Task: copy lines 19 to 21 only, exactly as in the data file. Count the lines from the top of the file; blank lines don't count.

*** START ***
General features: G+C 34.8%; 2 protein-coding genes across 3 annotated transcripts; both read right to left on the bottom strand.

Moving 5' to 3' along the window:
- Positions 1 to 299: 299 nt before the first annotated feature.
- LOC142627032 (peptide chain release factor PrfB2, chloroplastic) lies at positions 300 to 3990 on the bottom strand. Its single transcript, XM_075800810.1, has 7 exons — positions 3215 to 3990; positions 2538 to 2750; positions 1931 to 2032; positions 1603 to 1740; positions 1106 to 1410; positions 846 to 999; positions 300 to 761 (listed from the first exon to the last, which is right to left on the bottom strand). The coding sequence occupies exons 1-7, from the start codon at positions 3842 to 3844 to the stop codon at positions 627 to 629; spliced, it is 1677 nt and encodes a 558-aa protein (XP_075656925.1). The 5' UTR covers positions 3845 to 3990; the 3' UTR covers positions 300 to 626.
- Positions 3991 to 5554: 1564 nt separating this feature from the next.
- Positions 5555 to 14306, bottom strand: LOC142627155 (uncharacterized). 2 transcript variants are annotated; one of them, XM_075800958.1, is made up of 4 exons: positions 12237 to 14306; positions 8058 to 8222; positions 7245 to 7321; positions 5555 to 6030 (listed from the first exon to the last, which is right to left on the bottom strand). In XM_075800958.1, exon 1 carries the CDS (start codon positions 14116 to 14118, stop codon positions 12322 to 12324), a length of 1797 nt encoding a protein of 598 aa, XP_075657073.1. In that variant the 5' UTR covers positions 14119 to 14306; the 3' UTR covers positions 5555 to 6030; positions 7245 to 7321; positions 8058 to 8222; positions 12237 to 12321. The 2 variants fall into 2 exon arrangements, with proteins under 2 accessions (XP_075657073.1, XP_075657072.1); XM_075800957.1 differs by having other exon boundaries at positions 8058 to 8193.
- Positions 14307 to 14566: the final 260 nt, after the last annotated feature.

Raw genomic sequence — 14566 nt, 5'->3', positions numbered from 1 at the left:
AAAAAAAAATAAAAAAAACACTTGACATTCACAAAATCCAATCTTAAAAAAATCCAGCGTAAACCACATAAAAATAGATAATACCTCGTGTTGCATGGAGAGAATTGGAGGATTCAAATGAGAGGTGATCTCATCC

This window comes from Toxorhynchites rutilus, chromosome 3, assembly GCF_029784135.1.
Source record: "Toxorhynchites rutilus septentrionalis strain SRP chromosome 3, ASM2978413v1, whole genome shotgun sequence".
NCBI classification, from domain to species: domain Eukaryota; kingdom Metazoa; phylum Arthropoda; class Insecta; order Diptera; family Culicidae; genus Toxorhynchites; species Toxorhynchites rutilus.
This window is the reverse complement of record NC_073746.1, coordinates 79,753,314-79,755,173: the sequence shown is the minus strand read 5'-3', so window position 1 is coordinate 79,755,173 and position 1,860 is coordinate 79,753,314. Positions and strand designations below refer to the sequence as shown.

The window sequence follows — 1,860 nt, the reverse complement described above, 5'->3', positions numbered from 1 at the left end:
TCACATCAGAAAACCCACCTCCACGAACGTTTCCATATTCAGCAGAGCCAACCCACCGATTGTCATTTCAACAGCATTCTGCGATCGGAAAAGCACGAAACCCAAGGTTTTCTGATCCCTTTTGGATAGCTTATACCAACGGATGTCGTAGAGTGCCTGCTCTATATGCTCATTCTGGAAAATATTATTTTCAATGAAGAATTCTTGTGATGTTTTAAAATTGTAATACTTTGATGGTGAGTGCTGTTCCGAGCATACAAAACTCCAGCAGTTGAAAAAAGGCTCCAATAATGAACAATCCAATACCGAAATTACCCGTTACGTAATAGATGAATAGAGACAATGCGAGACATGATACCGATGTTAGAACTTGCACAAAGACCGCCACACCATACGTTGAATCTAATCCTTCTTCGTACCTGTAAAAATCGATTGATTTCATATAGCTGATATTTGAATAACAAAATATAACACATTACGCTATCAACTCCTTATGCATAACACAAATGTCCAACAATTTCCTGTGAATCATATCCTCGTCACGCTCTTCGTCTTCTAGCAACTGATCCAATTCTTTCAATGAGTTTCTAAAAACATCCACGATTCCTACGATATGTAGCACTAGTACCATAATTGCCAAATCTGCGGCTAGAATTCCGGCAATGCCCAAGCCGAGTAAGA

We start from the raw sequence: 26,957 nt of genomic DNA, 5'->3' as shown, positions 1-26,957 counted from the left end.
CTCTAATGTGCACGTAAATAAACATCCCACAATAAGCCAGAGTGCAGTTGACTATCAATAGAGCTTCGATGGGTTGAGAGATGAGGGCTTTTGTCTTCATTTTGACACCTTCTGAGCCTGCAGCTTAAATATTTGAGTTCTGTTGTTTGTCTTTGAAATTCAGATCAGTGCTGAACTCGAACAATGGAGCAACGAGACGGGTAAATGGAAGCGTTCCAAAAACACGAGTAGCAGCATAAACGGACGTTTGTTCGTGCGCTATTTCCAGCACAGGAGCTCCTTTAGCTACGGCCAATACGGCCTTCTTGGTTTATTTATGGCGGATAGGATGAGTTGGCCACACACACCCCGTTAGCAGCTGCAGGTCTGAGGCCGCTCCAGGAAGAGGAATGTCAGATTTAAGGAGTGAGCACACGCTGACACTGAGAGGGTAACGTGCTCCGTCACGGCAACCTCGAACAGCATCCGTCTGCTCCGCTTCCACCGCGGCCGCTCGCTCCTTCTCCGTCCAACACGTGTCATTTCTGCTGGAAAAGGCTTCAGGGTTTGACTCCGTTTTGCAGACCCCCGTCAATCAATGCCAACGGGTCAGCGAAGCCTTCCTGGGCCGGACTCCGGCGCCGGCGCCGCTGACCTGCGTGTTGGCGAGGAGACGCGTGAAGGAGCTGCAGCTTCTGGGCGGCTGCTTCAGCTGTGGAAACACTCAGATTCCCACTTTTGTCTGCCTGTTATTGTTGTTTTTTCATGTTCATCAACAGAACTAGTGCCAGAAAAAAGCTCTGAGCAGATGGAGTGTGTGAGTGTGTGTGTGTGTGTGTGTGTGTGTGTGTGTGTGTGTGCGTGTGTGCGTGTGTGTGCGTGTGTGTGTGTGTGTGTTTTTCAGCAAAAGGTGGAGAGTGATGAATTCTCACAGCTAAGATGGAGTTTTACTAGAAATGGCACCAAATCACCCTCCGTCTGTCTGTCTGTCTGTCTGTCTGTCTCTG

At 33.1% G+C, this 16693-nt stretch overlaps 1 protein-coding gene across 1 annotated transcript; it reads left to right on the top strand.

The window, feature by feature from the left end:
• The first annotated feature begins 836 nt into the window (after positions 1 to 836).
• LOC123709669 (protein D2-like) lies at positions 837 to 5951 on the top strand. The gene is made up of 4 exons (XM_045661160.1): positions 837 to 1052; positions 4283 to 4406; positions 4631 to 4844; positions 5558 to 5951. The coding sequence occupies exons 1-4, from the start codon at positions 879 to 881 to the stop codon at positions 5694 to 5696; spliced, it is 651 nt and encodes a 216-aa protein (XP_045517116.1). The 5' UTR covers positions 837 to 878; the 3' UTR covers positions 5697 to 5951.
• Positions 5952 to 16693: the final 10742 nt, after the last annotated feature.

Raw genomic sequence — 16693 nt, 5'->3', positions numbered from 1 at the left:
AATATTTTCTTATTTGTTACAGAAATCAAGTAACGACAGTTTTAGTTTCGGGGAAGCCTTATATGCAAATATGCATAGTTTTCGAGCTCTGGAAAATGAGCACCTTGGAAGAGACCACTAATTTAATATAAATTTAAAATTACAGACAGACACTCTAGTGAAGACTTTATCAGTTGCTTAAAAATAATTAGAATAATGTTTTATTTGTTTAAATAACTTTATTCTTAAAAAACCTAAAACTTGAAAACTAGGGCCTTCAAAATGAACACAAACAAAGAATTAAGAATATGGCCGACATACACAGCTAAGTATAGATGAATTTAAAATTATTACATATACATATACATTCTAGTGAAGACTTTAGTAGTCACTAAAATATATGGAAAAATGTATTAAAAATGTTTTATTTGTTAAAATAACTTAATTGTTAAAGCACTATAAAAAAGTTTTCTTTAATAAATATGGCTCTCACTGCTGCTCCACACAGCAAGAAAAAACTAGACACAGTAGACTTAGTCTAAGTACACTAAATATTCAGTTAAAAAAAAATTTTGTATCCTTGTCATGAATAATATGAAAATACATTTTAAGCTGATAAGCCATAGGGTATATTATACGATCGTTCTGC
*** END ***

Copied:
The window, feature by feature from the left end:
• The first annotated feature begins 836 nt into the window (after positions 1 to 836).
• LOC123709669 (protein D2-like) lies at positions 837 to 5951 on the top strand. The gene is made up of 4 exons (XM_045661160.1): positions 837 to 1052; positions 4283 to 4406; positions 4631 to 4844; positions 5558 to 5951. The coding sequence occupies exons 1-4, from the start codon at positions 879 to 881 to the stop codon at positions 5694 to 5696; spliced, it is 651 nt and encodes a 216-aa protein (XP_045517116.1). The 5' UTR covers positions 837 to 878; the 3' UTR covers positions 5697 to 5951.